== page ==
(g) re­move rep­re­sen­ta­tion of the army from Par­lia­ment;

(h) pro­vide for the At­tor­ney Gen­eral and Deputy At­tor­ney Gen­eral as ex-of­fi­cio mem­bers of Par­lia­ment;

(i) pro­vide for the Speak­er’s Panel;

j) pro­vide for the in­volve­ment of the Par­lia­men­tary Com­mis­sion in the ap­point­ment of the Clerk to Par­lia­ment;

(k) al­low po­lit­i­cal par­ties or or­ga­ni­za­tions, or vot­ers to chal­lenge pres­i­den­tial elec­tions;

l) re­strict pres­i­den­tial term to two terms only;

(m) re­place the of­fice of Vice Pres­i­dent with the of­fice of Deputy Pres­i­dent and pro­vide for his or her elec­tion;

(n) re­peal the of­fice of Prime Min­is­ter;

(o)pro­hibit the ap­point­ment of Min­is­ters from among mem­bers of Par­lia­ment;

(p) re­strict the num­ber of Cab­i­net Min­is­ters and oth­er ­Min­is­ters to twenty one re­spec­tively;

(q) pro­vide for the ap­point­ment of the At­tor­ney Gen­er­a­l and Deputy At­torney Gen­eral by the Pres­i­dent on the rec­om­men­da­tion of the Ju­di­cial Ser­vice Com­mis­sion; and their tenure of of­fice;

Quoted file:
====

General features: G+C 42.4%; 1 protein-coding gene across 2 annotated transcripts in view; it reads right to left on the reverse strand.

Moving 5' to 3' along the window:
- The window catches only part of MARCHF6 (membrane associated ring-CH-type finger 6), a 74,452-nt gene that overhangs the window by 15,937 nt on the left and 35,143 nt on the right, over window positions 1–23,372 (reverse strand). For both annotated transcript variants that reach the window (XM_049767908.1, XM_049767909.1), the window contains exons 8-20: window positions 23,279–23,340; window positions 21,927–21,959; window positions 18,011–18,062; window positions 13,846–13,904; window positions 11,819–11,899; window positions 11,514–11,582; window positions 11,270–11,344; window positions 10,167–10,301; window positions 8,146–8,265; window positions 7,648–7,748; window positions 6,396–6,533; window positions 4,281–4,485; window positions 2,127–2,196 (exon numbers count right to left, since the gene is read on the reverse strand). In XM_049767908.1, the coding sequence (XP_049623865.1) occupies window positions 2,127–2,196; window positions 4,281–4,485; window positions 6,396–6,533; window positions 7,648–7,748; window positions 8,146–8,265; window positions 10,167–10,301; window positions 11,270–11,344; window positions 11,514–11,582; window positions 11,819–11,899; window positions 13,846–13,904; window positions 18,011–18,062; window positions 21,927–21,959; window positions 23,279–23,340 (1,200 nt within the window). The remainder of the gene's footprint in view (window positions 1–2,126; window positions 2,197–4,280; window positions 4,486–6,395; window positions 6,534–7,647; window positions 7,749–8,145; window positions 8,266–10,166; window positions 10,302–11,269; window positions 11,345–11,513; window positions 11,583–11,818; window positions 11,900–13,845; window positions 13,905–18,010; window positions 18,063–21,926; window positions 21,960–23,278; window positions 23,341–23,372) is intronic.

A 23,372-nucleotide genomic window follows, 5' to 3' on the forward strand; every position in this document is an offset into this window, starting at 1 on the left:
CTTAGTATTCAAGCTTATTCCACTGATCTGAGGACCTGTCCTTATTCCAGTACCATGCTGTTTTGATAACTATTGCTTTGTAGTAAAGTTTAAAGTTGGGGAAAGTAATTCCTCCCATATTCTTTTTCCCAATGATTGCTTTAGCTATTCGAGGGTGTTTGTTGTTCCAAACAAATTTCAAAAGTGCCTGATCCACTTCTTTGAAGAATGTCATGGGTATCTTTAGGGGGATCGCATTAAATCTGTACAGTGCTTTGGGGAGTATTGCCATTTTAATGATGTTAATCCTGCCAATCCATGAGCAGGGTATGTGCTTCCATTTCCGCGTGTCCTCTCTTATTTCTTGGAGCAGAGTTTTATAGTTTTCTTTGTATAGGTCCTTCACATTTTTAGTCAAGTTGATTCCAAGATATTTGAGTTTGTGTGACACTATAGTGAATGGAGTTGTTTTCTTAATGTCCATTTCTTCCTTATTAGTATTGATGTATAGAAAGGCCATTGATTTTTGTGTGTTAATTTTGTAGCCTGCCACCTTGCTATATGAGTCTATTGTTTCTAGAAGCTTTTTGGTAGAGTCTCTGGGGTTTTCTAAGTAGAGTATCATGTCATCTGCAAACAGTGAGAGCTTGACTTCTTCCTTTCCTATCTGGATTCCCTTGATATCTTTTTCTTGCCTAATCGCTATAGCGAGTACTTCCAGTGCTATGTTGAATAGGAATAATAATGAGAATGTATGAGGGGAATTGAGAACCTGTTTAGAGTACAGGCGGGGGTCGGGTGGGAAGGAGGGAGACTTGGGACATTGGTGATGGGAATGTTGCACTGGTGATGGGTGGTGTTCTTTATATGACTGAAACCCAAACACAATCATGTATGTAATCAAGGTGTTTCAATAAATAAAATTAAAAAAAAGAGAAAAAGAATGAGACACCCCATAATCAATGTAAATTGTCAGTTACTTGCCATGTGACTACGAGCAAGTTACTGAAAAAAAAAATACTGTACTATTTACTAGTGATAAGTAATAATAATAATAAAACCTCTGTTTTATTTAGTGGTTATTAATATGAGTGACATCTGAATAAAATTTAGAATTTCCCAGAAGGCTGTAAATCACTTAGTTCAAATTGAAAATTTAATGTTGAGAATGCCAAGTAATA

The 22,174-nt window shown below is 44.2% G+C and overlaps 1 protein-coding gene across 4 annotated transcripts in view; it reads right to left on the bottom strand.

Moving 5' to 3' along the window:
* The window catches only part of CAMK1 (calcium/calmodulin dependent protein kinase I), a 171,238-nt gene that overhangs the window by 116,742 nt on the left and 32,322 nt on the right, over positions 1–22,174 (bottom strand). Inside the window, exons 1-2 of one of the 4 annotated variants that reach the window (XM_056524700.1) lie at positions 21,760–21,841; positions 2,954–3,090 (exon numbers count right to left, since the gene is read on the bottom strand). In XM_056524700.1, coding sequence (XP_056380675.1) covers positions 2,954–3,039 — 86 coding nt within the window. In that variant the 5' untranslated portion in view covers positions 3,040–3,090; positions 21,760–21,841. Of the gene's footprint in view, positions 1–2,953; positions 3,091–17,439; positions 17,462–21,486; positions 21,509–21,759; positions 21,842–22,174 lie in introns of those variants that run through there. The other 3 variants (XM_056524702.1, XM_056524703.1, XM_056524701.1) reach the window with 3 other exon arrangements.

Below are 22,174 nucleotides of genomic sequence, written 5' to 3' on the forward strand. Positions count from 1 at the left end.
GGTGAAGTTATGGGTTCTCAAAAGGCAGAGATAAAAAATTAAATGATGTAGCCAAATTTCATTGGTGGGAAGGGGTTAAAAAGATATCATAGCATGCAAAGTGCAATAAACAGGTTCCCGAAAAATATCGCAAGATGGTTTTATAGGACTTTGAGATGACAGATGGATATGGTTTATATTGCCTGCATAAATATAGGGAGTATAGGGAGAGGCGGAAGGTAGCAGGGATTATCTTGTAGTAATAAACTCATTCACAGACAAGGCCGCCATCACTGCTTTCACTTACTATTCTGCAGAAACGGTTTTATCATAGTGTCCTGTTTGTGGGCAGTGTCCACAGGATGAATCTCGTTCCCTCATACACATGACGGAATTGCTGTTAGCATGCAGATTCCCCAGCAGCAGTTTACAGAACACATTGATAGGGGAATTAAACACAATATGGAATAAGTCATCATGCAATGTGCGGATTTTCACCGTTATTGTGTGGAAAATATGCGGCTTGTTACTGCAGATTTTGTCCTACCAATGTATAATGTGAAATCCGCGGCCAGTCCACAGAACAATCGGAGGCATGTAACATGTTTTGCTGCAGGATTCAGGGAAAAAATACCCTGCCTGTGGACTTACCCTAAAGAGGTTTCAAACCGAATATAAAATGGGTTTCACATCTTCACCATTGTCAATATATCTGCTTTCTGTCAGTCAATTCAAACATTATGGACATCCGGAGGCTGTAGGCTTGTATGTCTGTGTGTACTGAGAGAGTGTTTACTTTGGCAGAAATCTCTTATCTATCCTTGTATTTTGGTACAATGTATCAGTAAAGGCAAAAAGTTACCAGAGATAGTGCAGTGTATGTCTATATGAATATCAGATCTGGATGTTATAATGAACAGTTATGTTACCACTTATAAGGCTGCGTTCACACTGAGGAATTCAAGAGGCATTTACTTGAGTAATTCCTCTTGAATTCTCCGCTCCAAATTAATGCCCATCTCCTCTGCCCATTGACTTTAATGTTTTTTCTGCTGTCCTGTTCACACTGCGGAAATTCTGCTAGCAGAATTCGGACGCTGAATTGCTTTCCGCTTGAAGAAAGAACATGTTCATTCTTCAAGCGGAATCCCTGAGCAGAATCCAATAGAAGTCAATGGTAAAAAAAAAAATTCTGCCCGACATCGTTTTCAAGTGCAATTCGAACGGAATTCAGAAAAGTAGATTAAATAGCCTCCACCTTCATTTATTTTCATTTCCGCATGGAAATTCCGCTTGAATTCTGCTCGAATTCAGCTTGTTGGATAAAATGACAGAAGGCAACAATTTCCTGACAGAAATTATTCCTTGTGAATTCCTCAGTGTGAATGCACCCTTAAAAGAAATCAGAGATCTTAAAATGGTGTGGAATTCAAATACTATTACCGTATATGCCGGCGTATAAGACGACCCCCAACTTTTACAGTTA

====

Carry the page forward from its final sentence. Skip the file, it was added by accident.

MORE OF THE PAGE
(r) in­crease the tenure of of­fice of mem­bers of the Pub­lic Ser­vice Com­mis­sion from four to five years;

(s) man­date Pub­lic Ser­vice Com­mis­sion to de­ter­mine salaries and al­lowances of pub­lic of­fi­cers un­der Chap­ter Ten of the Con­sti­tu­tion;

(t) man­date the Pub­lic Ser­vice Com­mis­sion, Ed­u­ca­tion Ser­vice Com­mis­sion and Health Ser­vice Com­mis­sion, as the case may be, to ap­point per­sons to hold or act in the re­spec­tive of­fice of the rank of head of department or above;

(u) re­peal the of­fice of res­i­dent dis­trict com­mis­sioner;

(v) change the name of Uganda Po­lice Force to Uganda Po­lice Ser­vice and pro­vide for the reg­u­la­tion of its con­duct;

(w) pro­vide for the es­tab­lish­ment and func­tions of city land boards;

(x) and pro­vide for other re­lated mat­ters.